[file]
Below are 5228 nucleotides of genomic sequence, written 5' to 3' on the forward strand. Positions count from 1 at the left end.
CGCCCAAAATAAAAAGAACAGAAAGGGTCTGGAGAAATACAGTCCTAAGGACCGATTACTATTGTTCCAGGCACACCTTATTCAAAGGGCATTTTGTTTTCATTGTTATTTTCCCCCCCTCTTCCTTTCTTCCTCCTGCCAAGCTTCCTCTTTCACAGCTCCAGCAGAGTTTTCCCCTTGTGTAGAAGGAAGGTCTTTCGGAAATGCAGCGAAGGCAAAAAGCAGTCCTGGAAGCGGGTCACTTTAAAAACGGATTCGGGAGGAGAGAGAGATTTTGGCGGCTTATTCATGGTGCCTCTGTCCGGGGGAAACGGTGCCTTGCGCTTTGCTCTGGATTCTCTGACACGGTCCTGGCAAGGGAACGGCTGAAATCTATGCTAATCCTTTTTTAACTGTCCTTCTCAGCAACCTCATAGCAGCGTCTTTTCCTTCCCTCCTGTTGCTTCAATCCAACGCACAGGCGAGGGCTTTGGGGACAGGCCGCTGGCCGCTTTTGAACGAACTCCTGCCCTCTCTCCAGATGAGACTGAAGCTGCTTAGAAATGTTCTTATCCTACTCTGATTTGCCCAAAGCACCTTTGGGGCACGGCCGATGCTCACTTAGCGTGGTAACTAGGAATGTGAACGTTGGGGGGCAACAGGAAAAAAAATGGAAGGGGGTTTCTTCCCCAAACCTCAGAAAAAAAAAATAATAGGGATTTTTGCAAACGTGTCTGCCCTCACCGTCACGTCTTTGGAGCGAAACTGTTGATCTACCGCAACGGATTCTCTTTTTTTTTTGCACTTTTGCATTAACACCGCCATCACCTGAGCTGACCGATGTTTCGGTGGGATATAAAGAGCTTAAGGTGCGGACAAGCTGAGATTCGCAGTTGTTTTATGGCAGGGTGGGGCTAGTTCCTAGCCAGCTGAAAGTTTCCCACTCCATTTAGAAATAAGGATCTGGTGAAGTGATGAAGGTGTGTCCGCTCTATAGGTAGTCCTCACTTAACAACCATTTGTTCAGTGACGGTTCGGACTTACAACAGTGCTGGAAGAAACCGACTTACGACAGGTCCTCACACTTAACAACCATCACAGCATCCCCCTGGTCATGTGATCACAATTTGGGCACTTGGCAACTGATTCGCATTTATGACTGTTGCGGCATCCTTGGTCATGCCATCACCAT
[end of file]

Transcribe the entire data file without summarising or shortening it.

Below are 5228 nucleotides of genomic sequence, written 5' to 3' on the forward strand. Positions count from 1 at the left end.
CGCCCAAAATAAAAAGAACAGAAAGGGTCTGGAGAAATACAGTCCTAAGGACCGATTACTATTGTTCCAGGCACACCTTATTCAAAGGGCATTTTGTTTTCATTGTTATTTTCCCCCCCTCTTCCTTTCTTCCTCCTGCCAAGCTTCCTCTTTCACAGCTCCAGCAGAGTTTTCCCCTTGTGTAGAAGGAAGGTCTTTCGGAAATGCAGCGAAGGCAAAAAGCAGTCCTGGAAGCGGGTCACTTTAAAAACGGATTCGGGAGGAGAGAGAGATTTTGGCGGCTTATTCATGGTGCCTCTGTCCGGGGGAAACGGTGCCTTGCGCTTTGCTCTGGATTCTCTGACACGGTCCTGGCAAGGGAACGGCTGAAATCTATGCTAATCCTTTTTTAACTGTCCTTCTCAGCAACCTCATAGCAGCGTCTTTTCCTTCCCTCCTGTTGCTTCAATCCAACGCACAGGCGAGGGCTTTGGGGACAGGCCGCTGGCCGCTTTTGAACGAACTCCTGCCCTCTCTCCAGATGAGACTGAAGCTGCTTAGAAATGTTCTTATCCTACTCTGATTTGCCCAAAGCACCTTTGGGGCACGGCCGATGCTCACTTAGCGTGGTAACTAGGAATGTGAACGTTGGGGGGCAACAGGAAAAAAAATGGAAGGGGGTTTCTTCCCCAAACCTCAGAAAAAAAAAATAATAGGGATTTTTGCAAACGTGTCTGCCCTCACCGTCACGTCTTTGGAGCGAAACTGTTGATCTACCGCAACGGATTCTCTTTTTTTTTTGCACTTTTGCATTAACACCGCCATCACCTGAGCTGACCGATGTTTCGGTGGGATATAAAGAGCTTAAGGTGCGGACAAGCTGAGATTCGCAGTTGTTTTATGGCAGGGTGGGGCTAGTTCCTAGCCAGCTGAAAGTTTCCCACTCCATTTAGAAATAAGGATCTGGTGAAGTGATGAAGGTGTGTCCGCTCTATAGGTAGTCCTCACTTAACAACCATTTGTTCAGTGACGGTTCGGACTTACAACAGTGCTGGAAGAAACCGACTTACGACAGGTCCTCACACTTAACAACCATCACAGCATCCCCCTGGTCATGTGATCACAATTTGGGCACTTGGCAACTGATTCGCATTTATGACTGTTGCGGCATCCTTGGTCATGCCATCACCAT